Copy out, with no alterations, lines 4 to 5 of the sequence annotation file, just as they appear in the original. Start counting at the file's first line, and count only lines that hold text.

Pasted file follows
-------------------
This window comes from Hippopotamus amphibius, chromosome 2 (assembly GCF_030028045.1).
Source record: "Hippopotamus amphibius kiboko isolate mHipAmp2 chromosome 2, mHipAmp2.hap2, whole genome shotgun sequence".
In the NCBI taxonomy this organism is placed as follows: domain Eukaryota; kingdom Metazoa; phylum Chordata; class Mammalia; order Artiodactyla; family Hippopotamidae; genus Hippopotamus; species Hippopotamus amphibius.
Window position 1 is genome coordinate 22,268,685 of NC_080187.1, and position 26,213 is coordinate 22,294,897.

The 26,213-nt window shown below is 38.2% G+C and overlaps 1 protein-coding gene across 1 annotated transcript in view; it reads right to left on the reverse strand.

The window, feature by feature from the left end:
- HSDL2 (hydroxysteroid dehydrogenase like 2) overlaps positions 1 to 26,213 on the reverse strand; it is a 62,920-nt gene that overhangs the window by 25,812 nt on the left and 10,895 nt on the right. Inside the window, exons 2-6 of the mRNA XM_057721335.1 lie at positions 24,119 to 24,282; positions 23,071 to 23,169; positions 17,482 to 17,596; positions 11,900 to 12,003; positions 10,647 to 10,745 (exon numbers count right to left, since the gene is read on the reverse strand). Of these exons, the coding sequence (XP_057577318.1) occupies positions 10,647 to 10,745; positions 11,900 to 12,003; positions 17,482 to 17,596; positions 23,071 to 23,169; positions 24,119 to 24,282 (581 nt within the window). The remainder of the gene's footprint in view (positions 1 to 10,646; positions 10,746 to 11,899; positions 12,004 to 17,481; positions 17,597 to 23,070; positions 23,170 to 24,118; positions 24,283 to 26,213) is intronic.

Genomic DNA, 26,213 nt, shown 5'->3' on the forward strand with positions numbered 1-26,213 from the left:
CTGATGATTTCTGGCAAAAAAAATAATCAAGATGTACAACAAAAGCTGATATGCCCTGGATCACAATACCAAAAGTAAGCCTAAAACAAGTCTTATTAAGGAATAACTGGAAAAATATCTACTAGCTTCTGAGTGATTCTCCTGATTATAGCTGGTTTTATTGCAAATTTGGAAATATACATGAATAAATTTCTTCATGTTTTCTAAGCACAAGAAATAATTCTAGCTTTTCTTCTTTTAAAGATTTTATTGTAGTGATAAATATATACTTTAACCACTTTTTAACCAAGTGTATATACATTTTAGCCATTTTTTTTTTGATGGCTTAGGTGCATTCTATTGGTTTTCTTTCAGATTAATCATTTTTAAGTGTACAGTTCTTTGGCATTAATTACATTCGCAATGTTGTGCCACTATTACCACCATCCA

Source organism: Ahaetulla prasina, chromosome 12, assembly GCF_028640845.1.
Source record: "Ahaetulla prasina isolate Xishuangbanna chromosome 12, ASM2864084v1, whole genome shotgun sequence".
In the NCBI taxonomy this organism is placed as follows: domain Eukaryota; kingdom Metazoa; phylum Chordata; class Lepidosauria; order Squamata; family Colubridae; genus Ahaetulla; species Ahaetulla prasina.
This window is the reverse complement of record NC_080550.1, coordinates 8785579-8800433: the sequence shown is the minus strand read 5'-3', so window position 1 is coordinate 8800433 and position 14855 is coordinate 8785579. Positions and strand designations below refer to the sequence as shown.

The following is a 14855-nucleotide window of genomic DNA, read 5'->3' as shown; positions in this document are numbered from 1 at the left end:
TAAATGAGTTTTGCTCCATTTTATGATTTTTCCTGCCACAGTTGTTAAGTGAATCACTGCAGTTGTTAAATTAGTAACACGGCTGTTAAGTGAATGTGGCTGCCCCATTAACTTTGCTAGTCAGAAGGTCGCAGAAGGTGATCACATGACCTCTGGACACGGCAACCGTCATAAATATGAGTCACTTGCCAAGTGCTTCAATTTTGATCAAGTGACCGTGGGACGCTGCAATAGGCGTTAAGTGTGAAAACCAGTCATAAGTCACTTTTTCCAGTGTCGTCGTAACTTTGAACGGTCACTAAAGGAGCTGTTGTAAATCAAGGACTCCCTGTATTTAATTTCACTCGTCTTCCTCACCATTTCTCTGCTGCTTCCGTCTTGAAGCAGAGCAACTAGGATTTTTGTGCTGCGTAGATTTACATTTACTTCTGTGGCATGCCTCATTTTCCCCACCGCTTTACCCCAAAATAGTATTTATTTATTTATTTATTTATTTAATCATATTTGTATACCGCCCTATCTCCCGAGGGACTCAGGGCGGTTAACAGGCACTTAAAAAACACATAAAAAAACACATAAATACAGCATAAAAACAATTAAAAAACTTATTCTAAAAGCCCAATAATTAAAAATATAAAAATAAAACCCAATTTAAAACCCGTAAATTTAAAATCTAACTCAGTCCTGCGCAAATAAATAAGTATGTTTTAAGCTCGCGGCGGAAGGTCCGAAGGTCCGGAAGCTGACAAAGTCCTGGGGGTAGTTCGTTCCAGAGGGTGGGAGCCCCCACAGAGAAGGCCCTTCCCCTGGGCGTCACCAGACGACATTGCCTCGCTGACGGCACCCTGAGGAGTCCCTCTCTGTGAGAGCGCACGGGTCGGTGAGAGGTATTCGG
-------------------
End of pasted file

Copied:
Window position 1 is genome coordinate 22,268,685 of NC_080187.1, and position 26,213 is coordinate 22,294,897.

The 26,213-nt window shown below is 38.2% G+C and overlaps 1 protein-coding gene across 1 annotated transcript in view; it reads right to left on the reverse strand.